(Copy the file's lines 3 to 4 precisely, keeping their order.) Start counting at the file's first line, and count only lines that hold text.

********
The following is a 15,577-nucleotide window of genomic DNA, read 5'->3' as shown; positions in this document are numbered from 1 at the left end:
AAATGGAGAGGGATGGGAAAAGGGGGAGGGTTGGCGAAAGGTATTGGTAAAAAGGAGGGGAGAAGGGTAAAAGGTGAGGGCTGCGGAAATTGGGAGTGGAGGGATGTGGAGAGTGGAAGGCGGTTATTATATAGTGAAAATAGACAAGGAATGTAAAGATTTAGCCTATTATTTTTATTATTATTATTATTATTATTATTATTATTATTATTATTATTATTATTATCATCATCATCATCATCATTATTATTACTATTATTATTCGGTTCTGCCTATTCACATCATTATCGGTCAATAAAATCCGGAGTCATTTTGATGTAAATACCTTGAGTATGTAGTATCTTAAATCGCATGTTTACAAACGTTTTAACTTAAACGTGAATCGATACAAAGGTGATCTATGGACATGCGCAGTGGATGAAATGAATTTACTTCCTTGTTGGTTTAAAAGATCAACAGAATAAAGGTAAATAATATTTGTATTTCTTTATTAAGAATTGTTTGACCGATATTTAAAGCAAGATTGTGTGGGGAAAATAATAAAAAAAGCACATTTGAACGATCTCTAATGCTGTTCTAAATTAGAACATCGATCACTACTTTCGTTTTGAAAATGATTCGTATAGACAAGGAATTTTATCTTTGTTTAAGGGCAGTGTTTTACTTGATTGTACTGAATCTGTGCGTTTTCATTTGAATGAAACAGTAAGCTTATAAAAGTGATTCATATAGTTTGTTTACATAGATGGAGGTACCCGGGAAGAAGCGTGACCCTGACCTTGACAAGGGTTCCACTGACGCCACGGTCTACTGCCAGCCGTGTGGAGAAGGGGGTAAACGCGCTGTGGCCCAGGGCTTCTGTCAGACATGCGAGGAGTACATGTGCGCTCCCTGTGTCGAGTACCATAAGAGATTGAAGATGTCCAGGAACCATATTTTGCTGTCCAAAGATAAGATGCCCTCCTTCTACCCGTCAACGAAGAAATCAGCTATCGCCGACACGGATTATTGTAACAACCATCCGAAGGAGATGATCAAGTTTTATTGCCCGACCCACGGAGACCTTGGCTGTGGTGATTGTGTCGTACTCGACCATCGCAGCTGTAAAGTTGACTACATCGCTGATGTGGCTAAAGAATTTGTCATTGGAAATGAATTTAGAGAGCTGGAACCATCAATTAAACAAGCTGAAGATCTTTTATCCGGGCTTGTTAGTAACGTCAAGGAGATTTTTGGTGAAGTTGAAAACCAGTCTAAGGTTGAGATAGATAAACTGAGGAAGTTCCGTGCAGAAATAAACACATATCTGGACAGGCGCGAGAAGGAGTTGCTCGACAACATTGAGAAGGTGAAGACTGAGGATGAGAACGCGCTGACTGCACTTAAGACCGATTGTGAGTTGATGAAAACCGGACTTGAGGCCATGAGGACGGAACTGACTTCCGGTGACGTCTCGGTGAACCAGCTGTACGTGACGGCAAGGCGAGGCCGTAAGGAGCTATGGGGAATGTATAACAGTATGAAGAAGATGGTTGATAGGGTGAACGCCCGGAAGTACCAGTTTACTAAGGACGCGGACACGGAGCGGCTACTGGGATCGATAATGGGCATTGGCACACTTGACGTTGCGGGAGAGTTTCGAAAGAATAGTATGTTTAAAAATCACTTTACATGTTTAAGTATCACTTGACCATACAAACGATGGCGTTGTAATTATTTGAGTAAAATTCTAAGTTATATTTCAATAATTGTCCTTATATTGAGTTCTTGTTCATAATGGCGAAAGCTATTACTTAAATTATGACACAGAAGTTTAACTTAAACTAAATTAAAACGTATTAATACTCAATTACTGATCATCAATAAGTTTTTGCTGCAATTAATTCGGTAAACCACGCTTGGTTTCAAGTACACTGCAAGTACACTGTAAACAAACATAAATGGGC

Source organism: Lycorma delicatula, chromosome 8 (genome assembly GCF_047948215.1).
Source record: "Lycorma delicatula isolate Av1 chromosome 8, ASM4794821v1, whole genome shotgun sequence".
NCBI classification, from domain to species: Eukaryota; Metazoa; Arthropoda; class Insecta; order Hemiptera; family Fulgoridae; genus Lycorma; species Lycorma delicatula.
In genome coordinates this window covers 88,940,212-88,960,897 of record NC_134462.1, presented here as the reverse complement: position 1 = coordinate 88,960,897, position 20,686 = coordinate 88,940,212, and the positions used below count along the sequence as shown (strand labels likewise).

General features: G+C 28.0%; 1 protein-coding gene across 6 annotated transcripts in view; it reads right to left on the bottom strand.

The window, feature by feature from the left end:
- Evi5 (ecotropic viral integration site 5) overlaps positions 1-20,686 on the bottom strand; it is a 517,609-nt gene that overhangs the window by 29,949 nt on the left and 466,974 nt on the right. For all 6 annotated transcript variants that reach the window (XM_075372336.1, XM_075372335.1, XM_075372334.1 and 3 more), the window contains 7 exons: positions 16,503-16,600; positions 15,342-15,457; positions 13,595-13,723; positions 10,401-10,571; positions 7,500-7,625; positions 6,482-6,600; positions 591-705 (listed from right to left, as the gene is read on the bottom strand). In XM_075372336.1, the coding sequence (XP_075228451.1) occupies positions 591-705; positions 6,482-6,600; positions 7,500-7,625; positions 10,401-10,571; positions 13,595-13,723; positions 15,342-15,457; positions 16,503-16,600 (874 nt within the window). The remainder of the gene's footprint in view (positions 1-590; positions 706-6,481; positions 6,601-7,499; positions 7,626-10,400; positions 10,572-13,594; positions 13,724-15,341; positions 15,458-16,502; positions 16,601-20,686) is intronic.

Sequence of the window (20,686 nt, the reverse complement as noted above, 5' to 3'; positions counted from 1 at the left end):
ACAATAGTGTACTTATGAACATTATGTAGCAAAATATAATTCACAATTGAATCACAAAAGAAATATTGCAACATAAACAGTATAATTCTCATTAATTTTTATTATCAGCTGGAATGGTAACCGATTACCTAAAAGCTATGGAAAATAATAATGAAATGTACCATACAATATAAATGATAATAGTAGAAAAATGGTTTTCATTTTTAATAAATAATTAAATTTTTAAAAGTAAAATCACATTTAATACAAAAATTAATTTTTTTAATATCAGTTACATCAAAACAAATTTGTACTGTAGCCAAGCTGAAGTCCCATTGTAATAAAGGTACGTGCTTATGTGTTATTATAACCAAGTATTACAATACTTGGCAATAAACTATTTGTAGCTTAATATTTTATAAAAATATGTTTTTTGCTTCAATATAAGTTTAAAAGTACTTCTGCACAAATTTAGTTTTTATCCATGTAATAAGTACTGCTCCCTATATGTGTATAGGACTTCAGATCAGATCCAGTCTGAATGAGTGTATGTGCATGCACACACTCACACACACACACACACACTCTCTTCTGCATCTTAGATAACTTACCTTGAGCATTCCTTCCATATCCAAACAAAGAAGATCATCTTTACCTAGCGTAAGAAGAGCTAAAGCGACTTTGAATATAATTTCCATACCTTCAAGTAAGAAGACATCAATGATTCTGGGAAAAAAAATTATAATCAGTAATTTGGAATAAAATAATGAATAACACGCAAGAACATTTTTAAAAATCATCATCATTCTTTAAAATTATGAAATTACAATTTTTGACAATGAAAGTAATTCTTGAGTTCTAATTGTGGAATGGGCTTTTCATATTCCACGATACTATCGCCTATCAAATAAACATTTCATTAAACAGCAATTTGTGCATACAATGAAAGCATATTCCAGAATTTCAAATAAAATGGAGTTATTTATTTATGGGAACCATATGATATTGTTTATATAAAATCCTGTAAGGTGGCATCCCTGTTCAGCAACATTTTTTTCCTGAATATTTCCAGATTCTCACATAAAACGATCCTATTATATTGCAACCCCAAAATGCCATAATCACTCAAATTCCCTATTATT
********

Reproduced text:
Source organism: Lycorma delicatula, chromosome 8 (genome assembly GCF_047948215.1).
Source record: "Lycorma delicatula isolate Av1 chromosome 8, ASM4794821v1, whole genome shotgun sequence".